These words are screaming at me to listen and do it. I have been far too wrapped up in the books of men and not the Book of God. The books I read are good, mostly by men that lived a long time ago (1700, 1800’s) but they cannot replace the Bible. Oh, foolish me.

If we do not read His Word, I believe we become like anorexics and have no appetite for it. We have to feed ourselves a little bit with the right attitude (with God’s approval in mind – 2 Tim 2:15), praying and asking for His help.

I have been down this road too, becoming like an anorexic because of ignoring the Word….but….He never left me.

I want to tell you of my deep wounding from these teachers, I don’t know how to express what loss it caused for me. I lost so many years out of fellowship with my Savior, my own gospel rendered ineffective.

I went through many years of this, bound up by Calvinism, loadship and never being able to be “good enough.” I ate up MacArthur, thinking he was great, mainly because so many people said he was, but he was not. It took me a long time to see the truth. I was guilty of following the “wiles of men” and not the Bible. I was unable to clearly tell the real Gospel to anyone else. I still fall into the pit of following men rather than Scripture now and then but not as bad as in the past.

I know I am no one, and definitely the least of many, but how can I bear with those who corrupt minds from the simplicity that is in Christ (2 Cor 11:3-4)

This is why we have left several churches. Sometimes I knew exactly why we “had to leave.” Other times I was not sure of all the “whys,” but I knew things were very wrong and we could not be a part of it.

I don’t judge the salvation of these men; I do not know what they believed at one time. I don’t dare judge them to be unsaved, and I surely don’t dare judge them to BE saved, or call them brother, when I do not hear a clear gospel from them, but conversely a gospel of faith + works (even though they falsely claim faith alone). I do know that I might be making a young one stumble if I quote them, as I did. Mine was a big stumble into fear and doubt and great sorrow. I thank God when my feet were slipping, His mercy held me up.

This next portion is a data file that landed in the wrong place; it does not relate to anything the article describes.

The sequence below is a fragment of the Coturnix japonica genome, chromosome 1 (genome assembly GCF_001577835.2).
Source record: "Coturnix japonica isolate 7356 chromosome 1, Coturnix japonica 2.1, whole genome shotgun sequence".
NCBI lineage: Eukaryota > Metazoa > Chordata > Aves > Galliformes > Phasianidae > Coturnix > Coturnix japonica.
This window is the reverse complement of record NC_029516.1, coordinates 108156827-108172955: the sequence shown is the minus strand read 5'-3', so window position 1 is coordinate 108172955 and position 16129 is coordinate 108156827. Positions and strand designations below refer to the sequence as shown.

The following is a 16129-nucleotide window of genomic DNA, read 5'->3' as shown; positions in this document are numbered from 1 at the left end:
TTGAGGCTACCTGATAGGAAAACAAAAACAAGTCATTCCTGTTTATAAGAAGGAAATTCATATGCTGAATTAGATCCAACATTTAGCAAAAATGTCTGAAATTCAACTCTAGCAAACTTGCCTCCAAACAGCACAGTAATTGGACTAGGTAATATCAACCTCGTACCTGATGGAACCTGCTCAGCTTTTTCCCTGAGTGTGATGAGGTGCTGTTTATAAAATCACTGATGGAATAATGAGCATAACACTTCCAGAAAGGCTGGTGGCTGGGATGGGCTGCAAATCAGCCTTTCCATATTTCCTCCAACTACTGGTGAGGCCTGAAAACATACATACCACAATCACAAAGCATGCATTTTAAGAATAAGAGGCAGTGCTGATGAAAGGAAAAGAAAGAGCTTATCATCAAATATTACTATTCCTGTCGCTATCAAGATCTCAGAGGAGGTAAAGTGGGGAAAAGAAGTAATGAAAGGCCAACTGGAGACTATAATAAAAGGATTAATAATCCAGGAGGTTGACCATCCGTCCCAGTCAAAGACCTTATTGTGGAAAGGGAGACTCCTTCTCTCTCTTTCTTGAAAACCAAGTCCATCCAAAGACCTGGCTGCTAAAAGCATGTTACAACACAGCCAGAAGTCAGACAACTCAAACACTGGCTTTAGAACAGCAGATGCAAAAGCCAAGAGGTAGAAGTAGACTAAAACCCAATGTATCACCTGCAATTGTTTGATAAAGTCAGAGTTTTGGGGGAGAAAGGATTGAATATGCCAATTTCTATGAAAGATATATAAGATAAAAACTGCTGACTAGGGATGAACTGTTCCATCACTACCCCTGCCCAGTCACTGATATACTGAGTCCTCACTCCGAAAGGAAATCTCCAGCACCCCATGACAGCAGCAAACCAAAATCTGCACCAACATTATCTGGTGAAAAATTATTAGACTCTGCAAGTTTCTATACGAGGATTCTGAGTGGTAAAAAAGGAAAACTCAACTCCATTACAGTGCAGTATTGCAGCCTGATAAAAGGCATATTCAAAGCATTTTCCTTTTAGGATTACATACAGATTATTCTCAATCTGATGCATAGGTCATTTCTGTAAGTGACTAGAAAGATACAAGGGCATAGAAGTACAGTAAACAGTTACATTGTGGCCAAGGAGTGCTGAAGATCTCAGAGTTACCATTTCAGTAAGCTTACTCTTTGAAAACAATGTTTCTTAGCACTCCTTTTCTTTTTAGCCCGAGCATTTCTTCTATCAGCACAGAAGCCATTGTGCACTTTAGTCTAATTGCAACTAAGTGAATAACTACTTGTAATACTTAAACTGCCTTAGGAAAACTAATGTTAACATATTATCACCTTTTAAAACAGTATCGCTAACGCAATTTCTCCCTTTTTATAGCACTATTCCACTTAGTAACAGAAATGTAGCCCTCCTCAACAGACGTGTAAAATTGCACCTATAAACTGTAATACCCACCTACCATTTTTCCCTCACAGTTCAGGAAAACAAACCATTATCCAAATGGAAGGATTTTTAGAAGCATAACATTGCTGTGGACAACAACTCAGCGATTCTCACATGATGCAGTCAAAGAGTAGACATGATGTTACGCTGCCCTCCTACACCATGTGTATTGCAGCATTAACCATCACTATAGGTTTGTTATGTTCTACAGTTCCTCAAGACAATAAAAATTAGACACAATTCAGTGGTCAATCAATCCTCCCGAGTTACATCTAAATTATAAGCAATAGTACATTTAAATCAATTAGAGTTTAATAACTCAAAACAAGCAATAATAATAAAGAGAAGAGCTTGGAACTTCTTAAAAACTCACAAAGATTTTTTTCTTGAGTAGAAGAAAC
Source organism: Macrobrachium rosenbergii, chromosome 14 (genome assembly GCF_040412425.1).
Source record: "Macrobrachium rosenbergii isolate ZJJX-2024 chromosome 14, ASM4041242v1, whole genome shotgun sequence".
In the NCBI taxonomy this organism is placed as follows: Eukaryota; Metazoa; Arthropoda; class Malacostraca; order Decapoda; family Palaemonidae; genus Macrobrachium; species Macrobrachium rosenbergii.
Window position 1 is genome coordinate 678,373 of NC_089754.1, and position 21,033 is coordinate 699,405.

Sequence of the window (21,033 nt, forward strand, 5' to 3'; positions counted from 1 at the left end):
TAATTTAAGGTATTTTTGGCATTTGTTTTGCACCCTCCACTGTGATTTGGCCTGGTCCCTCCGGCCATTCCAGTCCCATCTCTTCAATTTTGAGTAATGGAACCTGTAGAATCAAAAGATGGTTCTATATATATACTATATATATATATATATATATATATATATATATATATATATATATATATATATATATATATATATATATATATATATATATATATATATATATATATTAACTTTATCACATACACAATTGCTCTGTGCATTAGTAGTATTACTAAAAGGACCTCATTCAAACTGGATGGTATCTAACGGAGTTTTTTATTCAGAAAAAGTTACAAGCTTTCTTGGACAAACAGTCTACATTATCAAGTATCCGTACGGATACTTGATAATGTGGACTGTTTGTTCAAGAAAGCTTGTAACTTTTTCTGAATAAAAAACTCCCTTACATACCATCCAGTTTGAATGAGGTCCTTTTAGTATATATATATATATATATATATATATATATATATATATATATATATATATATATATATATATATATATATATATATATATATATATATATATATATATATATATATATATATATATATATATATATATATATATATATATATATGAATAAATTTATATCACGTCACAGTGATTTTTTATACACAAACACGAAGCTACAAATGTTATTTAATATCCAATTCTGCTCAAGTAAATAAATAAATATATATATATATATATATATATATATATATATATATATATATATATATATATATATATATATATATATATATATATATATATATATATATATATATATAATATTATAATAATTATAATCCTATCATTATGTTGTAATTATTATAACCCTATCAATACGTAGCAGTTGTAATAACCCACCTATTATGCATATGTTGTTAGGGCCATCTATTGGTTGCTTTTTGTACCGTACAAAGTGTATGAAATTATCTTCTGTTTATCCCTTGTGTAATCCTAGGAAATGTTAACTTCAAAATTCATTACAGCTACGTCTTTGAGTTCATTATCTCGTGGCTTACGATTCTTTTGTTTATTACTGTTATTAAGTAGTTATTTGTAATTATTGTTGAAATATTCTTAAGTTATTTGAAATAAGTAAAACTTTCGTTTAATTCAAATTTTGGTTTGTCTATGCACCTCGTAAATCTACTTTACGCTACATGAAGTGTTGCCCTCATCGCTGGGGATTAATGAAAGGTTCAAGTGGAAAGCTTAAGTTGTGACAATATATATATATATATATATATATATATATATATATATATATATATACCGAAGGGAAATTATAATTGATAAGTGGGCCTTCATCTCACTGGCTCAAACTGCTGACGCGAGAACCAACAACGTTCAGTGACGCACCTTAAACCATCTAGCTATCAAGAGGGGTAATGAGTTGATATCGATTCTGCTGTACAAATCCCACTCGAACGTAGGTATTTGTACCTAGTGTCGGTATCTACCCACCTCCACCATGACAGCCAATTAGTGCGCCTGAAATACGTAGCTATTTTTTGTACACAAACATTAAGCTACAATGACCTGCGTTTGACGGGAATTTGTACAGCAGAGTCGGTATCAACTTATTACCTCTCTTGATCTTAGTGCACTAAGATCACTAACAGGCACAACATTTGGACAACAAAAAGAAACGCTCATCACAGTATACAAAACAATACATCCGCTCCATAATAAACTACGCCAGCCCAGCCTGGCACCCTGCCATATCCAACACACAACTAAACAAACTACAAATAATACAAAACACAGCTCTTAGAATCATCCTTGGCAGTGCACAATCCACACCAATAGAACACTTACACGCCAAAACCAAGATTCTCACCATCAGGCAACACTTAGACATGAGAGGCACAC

I lived in fear and doubt and great sorrow with no assurance of my salvation for many years because of false teachings that ruined the simplicity of the Gospel and heaped upon one’s head works and more works that no one could ever do (John MacArthur).

Why did these men point me to these people by quoting them instead of warning me of some severe doctrinal error?

Because “these men” have not done their homework, have bought into the lies and have listened to the wiles of men and not the Word of God. They have “jumped on the bandwagon.” In their minds, men like MacArthur and Sproul (loved Augustine) are the learned gurus that can do no wrong. “Itching ears” comes to mind. Itching ears begets more of the same.

When I asked pastors and teachers….Sick at heart over all the responses from bad to apathetic.

They themselves have been led astray, their minds are made up and they have “their anointed.” You cannot touch their anointed.

So dear Pastor, please, don’t quote men like these without warning they are not men to read, adore or to follow their teaching. Please read Jeremiah 23 about even suggesting these men speak the oracles of God.

Many of these pastors are this:

Mat 13:14  And in them is fulfilled the prophecy of Esaias, which saith, By hearing ye shall hear, and shall not understand; and seeing ye shall see, and shall not perceive:

Mat 13:15  For this people’s heart is waxed gross, and their ears are dull of hearing, and their eyes they have closed; lest at any time they should see with their eyes, and hear with their ears, and should understand with their heart, and should be converted, and I should heal them.

Thank you to my friend Dennis, and many of you who have written over the years, encouraging us in reverse. We love and appreciate you. We pray for you and look forward to the day we meet face to face.